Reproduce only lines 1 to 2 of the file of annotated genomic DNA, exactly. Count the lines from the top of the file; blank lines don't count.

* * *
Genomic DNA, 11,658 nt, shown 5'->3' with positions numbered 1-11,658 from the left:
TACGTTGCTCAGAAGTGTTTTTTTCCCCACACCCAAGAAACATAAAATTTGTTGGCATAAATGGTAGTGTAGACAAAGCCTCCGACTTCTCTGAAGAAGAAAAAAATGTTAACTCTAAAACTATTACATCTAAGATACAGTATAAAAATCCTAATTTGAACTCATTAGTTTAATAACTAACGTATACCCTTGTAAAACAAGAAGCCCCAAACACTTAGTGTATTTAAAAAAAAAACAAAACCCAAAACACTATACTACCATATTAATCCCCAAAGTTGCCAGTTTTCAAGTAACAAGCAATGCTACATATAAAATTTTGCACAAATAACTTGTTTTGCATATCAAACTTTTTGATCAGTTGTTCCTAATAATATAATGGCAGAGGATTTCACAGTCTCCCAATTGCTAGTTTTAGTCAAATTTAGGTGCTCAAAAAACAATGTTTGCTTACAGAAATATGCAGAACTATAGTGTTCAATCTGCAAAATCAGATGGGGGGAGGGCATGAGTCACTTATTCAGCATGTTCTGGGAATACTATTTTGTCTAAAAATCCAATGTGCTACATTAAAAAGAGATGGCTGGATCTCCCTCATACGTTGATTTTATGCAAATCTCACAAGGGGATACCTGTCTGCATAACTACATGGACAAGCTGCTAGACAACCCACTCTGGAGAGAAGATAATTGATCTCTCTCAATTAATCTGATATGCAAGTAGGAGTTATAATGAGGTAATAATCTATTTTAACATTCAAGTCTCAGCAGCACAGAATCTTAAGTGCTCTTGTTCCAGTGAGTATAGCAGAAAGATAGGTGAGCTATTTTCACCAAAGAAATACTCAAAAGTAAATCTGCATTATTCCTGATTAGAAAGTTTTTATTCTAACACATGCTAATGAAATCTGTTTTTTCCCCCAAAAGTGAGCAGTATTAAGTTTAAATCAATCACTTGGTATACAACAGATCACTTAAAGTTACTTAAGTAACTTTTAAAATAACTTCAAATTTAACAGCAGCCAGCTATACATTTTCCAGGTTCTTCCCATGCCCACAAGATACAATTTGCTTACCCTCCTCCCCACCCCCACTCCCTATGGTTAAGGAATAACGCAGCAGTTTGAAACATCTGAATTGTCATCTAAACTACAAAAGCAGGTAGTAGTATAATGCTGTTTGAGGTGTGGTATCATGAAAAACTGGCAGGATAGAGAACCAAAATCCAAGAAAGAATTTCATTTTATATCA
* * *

Genomic DNA, 11,658 nt, shown 5'->3' with positions numbered 1-11,658 from the left:
TACGTTGCTCAGAAGTGTTTTTTTCCCCACACCCAAGAAACATAAAATTTGTTGGCATAAATGGTAGTGTAGACAAAGCCTCCGACTTCTCTGAAGAAGAAAAAAATGTTAACTCTAAAACTATTACATCTAAGATACAGTATAAAAATCCTAATTTGAACTCATTAGTTTAATAACTAACGTATACCCTTGTAAAACAAGAAGCCCCAAACACTTAGTGTATTTAAAAAAAAAACAAAACCCAAAACACTATACTACCATATTAATCCCCAAAGTTGCCAGTTTTCAAGTAACAAGCAATGCTACATATAAAATTTTGCACAAATAACTTGTTTTGCATATCAAACTTTTTGATCAGTTGTTCCTAATAATATAATGGCAGAGGATTTCACAGTCTCCCAATTGCTAGTTTTAGTCAAATTTAGGTGCTCAAAAAACAATGTTTGCTTACAGAAATATGCAGAACTATAGTGTTCAATCTGCAAAATCAGATGGGGGGAGGGCATGAGTCACTTATTCAGCATGTTCTGGGAATACTATTTTGTCTAAAAATCCAATGTGCTACATTAAAAAGAGATGGCTGGATCTCCCTCATACGTTGATTTTATGCAAATCTCACAAGGGGATACCTGTCTGCATAACTACATGGACAAGCTGCTAGACAACCCACTCTGGAGAGAAGATAATTGATCTCTCTCAATTAATCTGATATGCAAGTAGGAGTTATAATGAGGTAATAATCTATTTTAACATTCAAGTCTCAGCAGCACAGAATCTTAAGTGCTCTTGTTCCAGTGAGTATAGCAGAAAGATAGGTGAGCTATTTTCACCAAAGAAATACTCAAAAGTAAATCTGCATTATTCCTGATTAGAAAGTTTTTATTCTAACACATGCTAATGAAATCTGTTTTTTCCCCCAAAAGTGAGCAGTATTAAGTTTAAATCAATCACTTGGTATACAACAGATCACTTAAAGTTACTTAAGTAACTTTTAAAATAACTTCAAATTTAACAGCAGCCAGCTATACATTTTCCAGGTTCTTCCCATGCCCACAAGATACAATTTGCTTACCCTCCTCCCCACCCCCACTCCCTATGGTTAAGGAATAACGCAGCAGTTTGAAACATCTGAATTGTCATCTAAACTACAAAAGCAGGTAGTAGTATAATGCTGTTTGAGGTGTGGTATCATGAAAAACTGGCAGGATAGAGAACCAAAATCCAAGAAAGAATTTCATTTTATATCA